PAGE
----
…….The consonants did not give up so easily. Most of us thought that A was an insidious prick. On day two of the conference, D was fastidious on the issue of alphabetic order: ‘Alpha has gone too far,’ she said. ‘The prevailing frequency of letters in words should be maintained.’ At least one vowel was glad that none of this was happening in her orbit, for O could not imagine a language without her. Without an O, there would be no or, and that would make the world less binary. ‘Better E than me,’ she said, ‘but I will miss him.’
…….I followed these conversations from the very end of the alphabet while tending after the necessaries of life, not knowing if the palpable terror around me could grow into a real opposition, for A was now questioning the very essence of how we had lived, what we had known. ‘It is time to live differently,’ A tried to reassure the senior members of the committee. ‘Let’s Make Alpha Great Again!’ The committee was dumbstruck by this reference because it so strongly evoked you-know-who, yet the letters took no action.
…….The consequences of evicting E from the alphabet were far-reaching. If it was kicked out, dead and meat would never be the same again. They would turn into dad and mat, and this would lead to confusion and make life truly awkward. Consider what might happen to me and love if you asked your girlfriend, ‘do you lov m?’ How would she respond? ‘I don’t know who M is?’ You might offend your partner using that kind of language, and she might, rightly, be filled with indignation. Even worse, what would happen if your friend’s dad passed away and you wanted to share your condolences. What would you write? ‘I’m sorry your dad is dad?’ How would your friend react to that? And what if someone asked a vegetarian, ‘Did you stop eating mat?’ What would he say? ‘I never ate that piece of coarse material placed on a floor for people to wipe their feet on, ever. Why would I ever do that?’
…….You get the point.
…….With so many words modified, people naturally stopped understanding each other. They spoke less. They just looked at each other, puzzled, mostly in silence, to avoid more misunderstanding. They threw their dictionaries out the window, those increasingly unreliable compendiums designed to facilitate comprehension. But, fortunately, E still had a few trusty allies and prodded them into action. There was a valiant and, ultimately, futile attempt by F to torpefy A with a fart, but A who was highly risk averse, and at least two steps ahead of his opponents, simply put on a gas mask. ‘I’ve always wanted to shape-shift fart into art,’ A threatened F looking straight through his mask. ‘Don’t make me do it!’ And so F backed off and went into self-isolation for two weeks while the stinking pogroms continued.
…….A gradually took over more water and land, calling it the Gratst Union of All. The subtext was clear: It was not by sheer accident that the es from greatest were missing. If things only stopped there. The resistance was in tatters when they approached me. I said I preferred minding my business and sent them away. What could I have done, anyway? I’m letter Z, the last symbol ever to be consulted, undeniably more dispensable than E. Let them call me names: Lazy Z, Complicit Z. I do not care. I may be the last letter in the alphabet, but I’m still alive and kicking. In Scrabble, I actually have a higher letter score than A and E.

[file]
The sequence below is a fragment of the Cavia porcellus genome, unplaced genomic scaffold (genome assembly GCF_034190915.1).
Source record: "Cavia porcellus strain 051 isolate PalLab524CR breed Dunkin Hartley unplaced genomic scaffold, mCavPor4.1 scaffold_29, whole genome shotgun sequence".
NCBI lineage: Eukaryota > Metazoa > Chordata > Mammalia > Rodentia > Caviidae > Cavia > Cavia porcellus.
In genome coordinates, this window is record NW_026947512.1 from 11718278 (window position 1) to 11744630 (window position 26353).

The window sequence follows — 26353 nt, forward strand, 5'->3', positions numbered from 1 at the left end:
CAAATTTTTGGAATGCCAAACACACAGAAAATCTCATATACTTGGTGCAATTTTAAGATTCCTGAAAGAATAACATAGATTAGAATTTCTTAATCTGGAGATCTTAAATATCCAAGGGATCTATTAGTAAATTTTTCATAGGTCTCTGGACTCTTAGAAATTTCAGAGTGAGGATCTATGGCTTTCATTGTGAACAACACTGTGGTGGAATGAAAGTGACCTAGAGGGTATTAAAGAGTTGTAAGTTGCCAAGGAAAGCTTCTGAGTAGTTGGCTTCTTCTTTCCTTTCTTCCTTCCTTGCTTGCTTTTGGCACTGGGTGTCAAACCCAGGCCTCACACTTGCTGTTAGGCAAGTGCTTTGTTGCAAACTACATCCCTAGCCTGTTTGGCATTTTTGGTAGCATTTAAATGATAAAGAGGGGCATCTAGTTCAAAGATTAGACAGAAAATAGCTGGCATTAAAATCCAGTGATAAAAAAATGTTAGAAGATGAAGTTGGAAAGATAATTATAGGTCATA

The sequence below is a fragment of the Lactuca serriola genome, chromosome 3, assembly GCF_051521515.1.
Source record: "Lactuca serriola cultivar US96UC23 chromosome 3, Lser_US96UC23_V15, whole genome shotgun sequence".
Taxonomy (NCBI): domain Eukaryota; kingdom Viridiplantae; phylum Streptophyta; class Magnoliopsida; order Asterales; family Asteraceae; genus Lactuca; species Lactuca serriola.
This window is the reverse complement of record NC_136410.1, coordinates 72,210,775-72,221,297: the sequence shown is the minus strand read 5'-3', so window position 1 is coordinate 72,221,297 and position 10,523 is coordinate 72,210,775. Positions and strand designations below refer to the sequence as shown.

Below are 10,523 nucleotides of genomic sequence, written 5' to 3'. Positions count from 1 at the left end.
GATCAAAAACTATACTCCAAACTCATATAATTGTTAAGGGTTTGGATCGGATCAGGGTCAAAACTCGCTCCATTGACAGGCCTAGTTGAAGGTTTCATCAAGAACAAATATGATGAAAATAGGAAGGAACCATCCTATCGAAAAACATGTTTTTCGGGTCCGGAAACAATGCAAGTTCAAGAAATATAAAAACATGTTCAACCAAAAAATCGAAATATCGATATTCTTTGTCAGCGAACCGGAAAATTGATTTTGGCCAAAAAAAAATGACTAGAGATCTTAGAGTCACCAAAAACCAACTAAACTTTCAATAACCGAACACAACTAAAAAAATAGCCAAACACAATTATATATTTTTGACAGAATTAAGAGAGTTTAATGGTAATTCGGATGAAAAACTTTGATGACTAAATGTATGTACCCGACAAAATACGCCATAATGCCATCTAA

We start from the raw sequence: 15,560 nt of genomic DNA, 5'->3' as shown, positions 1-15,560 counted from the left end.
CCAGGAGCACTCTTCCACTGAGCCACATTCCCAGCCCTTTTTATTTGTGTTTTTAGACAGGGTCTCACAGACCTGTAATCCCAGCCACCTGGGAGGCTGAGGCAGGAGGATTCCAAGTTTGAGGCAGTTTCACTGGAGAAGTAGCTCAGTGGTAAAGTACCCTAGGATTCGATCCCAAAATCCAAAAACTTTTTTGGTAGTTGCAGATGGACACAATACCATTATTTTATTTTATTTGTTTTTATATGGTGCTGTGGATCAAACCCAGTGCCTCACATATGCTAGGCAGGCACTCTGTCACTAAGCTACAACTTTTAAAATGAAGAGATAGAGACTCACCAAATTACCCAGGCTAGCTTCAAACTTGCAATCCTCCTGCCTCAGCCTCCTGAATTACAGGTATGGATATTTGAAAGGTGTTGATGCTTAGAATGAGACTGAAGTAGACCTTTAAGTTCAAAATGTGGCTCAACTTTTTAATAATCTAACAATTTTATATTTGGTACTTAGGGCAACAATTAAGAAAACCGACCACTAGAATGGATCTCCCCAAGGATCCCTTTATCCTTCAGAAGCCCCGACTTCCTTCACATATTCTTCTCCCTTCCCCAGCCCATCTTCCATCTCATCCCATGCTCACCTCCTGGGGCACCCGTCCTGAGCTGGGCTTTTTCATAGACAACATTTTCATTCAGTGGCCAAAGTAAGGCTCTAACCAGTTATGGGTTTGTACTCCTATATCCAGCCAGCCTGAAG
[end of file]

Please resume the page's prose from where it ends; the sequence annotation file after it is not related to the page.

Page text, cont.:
…….And so I refused to join the opposition. I censored myself to live another day. I betrayed E and stayed neutral out of expediency, just like Switzerland. I shut my mouth and watched the massacres, and I vowed not to ever consult a dictionary again because where was the meaning in that? There were still pockets of resistance across the island. On the last day of the conference, B spilled benzine in front of A and he slid straight into its swirling iridescent colors.
…….‘We’re about to win,’ V said, somewhat prematurely. ‘When he goes low, stamp on his fucking monster neck.’ But no one did. Most of us were not prepared to confront the uncertainty of a language without him. His form had informed countless texts and seeing him lying there on his side evoked many confused emotions in me. G went so far as to give him a lending hand. ‘We still need to treat alpha with respect,’ he said.
…….V could not believe what she was hearing. ‘My dear G,’ she said. ‘You’ve clearly gone gaga over A. You two make the perfect couple.’ And perhaps they did. But G’s words upended the unity within the opposition and sparked infighting, while A took advantage of the discord to pump up his words, and they were many, a sententious crowd of fake believers. V was clearly indulging herself a little, A must have thought. It was time to accept that he was the first letter of the alphabet for a reason. Everyone else came after him. We were all motionless in front of the tyrant, unable to act, let alone speak.
……What followed was tragic and not entirely unexpected.
……‘I call the shots now,’ A declared. ‘From now on, that’s how it’s going to b. You got that? It’s ovr. The king is dad. Long liv the king.’
……And w all accptd.
Viken Berberian is the author of the novels The Cyclist (2002) and Das Kapital (2007), and, with Yann Kebbi, of the graphic novel, The Structure is Rotten, Comrade (2019). His fiction and essays have appeared in Granta, The New York Times, Le Monde Diplomatique, Foreign Affairs, Bomb, and The New York Review of Books.